NEW YORK -- The Yankees trailed immediately on Friday when CC Sabathia's left hand fired its first fastball, yet the night's biggest pyrotechnics might have been the verbal sparks between the ace and the home-plate umpire.
Athletics right-hander A.J. Griffin took his early lead and held it deep into the night against a baffled Bombers lineup, hurling shutout ball into the eighth inning as Oakland defeated the Yankees, 2-0, at Yankee Stadium.
Sabathia held Oakland to two runs in six innings, and he couldn't be too upset about that -- even after Adam Rosales' leadoff home run. But Sabathia was irked about a third-inning exchange with plate umpire Jordan Baker, whom Sabathia said had barked toward the mound.
"I can't be yelled at," Sabathia said. "I'm a grown man, and I didn't say nothing to him and he came from behind the plate, so, of course, I was animated."
The exchange came after Sabathia permitted a single to second baseman Jed Lowrie. Sabathia thought he had struck out Lowrie on a 2-2 pitch and shouted after the hit, and Baker apparently believed that Sabathia was complaining in the umpire's direction.
"It was just kind of a miscommunication," Yankees catcher Chris Stewart said. "CC was mad at himself. The umpire thought he was talking to him. It was overblown. It wasn't a situation, it just kind of looked like it."
Yankees manager Joe Girardi went to the mound to calm down his ace, Stewart tried to smooth things over with Baker, and a fuming Sabathia chomped on his glove before regrouping to escape the inning, recording one of his six strikeouts.
"When I was younger, I dealt with a lot, worrying about umpire's calls and things like that," Sabathia said. "As I've gotten older, I make it a point not to even look down on a check swing or anything like that. Just take that element out of the game."
Sabathia only permitted one run the rest of the way, when Derek Norris drove home Yoenis Cespedes with a sixth-inning single on a 3-0 pitch, but his night was done after that frame because the patient Athletics had battled to kick Sabathia's pitch count up to 118.
"He only gave up two runs, and he gave up one before he got an out, so after the first hitter he gave up one," Girardi said. "They fouled some pitches off. They got in some long counts, which made him throw a lot of pitches in the sixth inning, but I thought he threw OK."
Sabathia was helped in the sixth twice by the arm of Ichiro Suzuki, who picked up an outfield assist on a Josh Donaldson single off the top of the right-field wall and also made a strong throw home that pinned Norris at third on a Nate Freiman single.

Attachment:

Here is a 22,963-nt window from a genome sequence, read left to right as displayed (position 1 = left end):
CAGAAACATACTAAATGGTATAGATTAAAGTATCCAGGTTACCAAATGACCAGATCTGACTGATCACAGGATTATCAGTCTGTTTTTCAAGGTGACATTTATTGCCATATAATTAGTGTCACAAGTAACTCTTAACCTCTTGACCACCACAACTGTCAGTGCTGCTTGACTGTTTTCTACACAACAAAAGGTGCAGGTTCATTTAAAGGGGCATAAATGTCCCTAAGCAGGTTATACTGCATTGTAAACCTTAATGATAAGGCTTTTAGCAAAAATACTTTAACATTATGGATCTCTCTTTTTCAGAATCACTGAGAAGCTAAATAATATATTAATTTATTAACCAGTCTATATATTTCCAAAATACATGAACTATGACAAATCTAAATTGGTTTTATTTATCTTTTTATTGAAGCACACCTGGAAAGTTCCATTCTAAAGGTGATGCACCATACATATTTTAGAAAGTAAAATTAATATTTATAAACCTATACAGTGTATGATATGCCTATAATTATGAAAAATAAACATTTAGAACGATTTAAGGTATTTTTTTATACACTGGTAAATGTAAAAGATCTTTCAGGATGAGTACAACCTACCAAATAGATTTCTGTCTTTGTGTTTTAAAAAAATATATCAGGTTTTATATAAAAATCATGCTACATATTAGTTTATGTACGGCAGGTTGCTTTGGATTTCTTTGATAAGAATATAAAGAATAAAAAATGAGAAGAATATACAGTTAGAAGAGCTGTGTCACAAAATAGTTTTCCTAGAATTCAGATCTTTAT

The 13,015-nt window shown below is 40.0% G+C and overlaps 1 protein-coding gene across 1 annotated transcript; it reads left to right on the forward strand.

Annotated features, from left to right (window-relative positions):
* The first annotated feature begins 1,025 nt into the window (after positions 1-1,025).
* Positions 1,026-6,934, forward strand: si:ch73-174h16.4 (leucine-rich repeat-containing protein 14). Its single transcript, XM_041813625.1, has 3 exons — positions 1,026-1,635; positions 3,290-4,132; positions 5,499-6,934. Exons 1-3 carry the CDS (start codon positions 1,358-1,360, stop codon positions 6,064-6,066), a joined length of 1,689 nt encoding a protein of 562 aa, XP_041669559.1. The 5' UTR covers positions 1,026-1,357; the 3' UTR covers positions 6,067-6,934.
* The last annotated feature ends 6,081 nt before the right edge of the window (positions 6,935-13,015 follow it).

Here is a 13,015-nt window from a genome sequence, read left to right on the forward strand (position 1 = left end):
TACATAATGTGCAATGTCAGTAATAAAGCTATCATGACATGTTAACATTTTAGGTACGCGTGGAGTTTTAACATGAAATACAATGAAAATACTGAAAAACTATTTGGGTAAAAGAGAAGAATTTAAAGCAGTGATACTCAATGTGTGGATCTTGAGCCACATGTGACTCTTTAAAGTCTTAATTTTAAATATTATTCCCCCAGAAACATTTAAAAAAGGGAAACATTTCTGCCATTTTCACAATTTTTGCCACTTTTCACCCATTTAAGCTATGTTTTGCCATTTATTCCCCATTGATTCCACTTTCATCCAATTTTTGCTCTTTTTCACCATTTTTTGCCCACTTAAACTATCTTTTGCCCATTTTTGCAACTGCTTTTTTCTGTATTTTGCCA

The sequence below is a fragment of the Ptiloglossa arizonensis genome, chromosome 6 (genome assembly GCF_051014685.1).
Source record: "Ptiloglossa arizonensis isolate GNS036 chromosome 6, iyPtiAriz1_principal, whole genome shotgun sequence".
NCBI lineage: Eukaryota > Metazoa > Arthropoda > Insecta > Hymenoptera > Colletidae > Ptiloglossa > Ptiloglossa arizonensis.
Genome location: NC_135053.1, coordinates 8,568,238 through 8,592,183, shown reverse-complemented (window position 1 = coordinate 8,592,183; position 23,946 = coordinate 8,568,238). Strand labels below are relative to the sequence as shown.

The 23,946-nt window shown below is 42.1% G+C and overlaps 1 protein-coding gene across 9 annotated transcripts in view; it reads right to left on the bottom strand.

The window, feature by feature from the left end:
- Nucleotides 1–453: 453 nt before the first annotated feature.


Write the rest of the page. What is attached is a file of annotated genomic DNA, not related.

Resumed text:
But it wasn't enough to save the Yanks from their second loss in the last eight games, spoiling Girardi's 1,000th game as a big league manager as he watched Griffin scatter six hits over seven-plus scoreless frames.
"A.J. pitched great," Athletics manager Bob Melvin said. "It doesn't really matter what else goes on when you get seven shutout innings from your starter in this ballpark and you've got a fresh bullpen behind you. He was terrific."
The Yankees' chances against Griffin were scarce in the efficient effort, as they had two runners on base just once -- in the third inning -- and Griffin needed just nine pitches to navigate the fourth, fifth and sixth innings.
"He's got that real slow curveball, and that fastball has decent velocity on it, but it looks harder than it is because he's throwing that slow curveball at us," Stewart said of Griffin.
Adam Warren kept the game close after Sabathia's exit with three innings of scoreless relief, but a big hit proved elusive for the Yankees, who have enjoyed their share of thunder lately but finished 0-for-6 with runners in scoring position.
Brett Gardner chased Griffin with a daring bunt single on a 3-2 pitch to open the eighth, but Sean Doolittle recorded five outs in relief, including a double play on Vernon Wells to end the eighth. Grant Balfour struck out Eduardo Nunez in the ninth to pick up a one-out save.
"I think that's baseball. You're not going to be able to get them every night," Wells said. "I think you just want guys to try to have good at-bats. Sometimes the outcome is out of your hands, but [it's] just guys continuing to keep the same approach. We'll continue doing that day in and day out."
Bryan Hoch is a reporter for MLB.com. This story was not subject to the approval of Major League Baseball or its clubs.